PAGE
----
September 12, 1912
Plan for transcontinental highway is unveiled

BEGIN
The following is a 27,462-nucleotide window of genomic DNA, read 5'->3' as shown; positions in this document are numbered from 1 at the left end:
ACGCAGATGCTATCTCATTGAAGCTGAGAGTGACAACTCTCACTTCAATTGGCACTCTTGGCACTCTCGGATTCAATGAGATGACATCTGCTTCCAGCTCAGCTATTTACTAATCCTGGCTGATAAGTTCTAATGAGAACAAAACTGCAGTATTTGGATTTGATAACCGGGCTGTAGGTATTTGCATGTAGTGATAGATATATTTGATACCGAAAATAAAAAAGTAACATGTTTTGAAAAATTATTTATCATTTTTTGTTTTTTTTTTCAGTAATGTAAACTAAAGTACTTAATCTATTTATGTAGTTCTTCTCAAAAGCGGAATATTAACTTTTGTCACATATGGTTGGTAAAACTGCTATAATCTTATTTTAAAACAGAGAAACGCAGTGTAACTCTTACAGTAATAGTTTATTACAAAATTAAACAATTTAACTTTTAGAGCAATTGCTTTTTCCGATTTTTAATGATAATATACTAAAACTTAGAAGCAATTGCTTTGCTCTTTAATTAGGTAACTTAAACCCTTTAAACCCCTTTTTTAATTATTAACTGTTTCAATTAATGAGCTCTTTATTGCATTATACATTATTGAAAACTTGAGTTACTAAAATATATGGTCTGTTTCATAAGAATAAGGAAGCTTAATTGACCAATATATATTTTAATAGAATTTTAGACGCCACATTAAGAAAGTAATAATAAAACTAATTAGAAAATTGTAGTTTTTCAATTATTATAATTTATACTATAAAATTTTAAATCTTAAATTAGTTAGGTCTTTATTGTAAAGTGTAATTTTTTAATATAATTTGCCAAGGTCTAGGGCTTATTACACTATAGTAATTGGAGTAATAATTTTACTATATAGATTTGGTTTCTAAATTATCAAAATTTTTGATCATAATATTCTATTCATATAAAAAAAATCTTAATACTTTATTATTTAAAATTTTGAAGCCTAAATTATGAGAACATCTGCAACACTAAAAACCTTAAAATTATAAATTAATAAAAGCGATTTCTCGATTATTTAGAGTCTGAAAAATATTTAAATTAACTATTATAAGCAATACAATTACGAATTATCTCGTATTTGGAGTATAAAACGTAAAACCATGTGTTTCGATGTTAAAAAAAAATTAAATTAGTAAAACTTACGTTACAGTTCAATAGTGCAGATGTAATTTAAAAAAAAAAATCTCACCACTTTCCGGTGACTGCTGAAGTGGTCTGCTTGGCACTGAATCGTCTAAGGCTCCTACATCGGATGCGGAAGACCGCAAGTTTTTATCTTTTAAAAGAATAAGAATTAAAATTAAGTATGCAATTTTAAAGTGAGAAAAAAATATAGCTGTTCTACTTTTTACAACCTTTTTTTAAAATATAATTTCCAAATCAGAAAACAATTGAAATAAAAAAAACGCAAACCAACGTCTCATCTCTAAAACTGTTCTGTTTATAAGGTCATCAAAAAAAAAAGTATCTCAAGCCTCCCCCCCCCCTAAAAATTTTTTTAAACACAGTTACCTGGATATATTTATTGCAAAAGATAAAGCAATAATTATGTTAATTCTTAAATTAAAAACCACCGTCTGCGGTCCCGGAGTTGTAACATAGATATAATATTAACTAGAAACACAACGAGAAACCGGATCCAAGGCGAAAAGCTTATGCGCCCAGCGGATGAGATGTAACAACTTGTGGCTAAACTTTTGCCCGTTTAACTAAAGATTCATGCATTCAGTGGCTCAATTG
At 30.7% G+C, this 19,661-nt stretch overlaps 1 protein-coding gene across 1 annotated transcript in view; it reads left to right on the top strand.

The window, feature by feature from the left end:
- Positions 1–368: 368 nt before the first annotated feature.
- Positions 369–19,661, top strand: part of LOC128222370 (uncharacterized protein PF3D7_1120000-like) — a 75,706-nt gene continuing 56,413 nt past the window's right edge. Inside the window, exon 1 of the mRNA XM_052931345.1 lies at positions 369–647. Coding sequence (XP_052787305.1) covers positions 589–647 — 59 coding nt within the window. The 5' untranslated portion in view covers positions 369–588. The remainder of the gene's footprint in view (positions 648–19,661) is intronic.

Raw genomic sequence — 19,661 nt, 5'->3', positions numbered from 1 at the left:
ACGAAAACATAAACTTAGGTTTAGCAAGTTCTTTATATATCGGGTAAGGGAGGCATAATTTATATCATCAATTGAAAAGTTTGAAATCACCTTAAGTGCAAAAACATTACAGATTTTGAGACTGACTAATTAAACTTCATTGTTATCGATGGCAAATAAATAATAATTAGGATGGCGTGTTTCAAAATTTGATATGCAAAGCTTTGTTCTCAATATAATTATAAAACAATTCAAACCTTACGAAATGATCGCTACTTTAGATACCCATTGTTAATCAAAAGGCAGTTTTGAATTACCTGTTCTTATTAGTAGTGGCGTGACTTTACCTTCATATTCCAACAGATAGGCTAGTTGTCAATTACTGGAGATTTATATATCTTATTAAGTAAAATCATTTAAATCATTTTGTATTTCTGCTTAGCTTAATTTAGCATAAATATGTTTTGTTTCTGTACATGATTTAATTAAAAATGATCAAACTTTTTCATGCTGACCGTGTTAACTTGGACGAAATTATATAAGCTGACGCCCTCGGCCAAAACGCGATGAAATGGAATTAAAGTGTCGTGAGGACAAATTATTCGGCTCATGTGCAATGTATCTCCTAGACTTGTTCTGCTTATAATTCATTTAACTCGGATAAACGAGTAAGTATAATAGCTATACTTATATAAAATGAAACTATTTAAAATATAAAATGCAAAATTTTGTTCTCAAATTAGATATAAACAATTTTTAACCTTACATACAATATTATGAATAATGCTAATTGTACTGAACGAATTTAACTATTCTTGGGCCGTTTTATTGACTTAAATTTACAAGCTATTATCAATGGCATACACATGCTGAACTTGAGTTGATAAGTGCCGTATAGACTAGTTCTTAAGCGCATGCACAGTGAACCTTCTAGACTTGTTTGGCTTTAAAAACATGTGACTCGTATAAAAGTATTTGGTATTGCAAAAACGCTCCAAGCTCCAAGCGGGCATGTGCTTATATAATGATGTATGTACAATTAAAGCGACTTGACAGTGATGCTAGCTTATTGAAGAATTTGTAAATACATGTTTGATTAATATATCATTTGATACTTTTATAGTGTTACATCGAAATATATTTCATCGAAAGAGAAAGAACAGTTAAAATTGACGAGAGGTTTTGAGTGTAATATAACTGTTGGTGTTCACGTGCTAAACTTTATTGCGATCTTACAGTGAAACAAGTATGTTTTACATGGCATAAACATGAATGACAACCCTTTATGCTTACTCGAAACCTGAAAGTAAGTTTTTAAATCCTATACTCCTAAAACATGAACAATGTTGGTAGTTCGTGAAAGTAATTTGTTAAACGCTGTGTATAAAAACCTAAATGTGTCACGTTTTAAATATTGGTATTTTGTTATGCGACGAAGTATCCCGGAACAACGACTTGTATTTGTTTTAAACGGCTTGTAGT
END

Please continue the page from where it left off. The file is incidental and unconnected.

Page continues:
They called it the Coast-to-Coast Rock Highway–3,000 and some miles of graveled road that would stretch from New York to San Francisco. Carl G. Fisher and James A. Allison announced their vision to the world on this day, a plan for America’s first transcontinental highway. The new highway was to be finished in time for the 1915 Panama-Pacific Exposition in San Francisco at a cost of a mere $10,000,000, collected from private sources. However, Fisher and Allison’s plan began to go awry when they failed to win Henry Ford’s support for the project, putting their fund-raising efforts in jeopardy. Henry Joy, president of Packard and a supporter of the highway project, came up with the idea of naming the road after Abraham Lincoln–an idea that would garner $1.7 million in federal funds for the project. The highway was eventually completed as a memorial to Abraham Lincoln, paved in concrete rather than gravel, and christened the Lincoln Highway. It was to become an American icon, the predecessor to Route 66.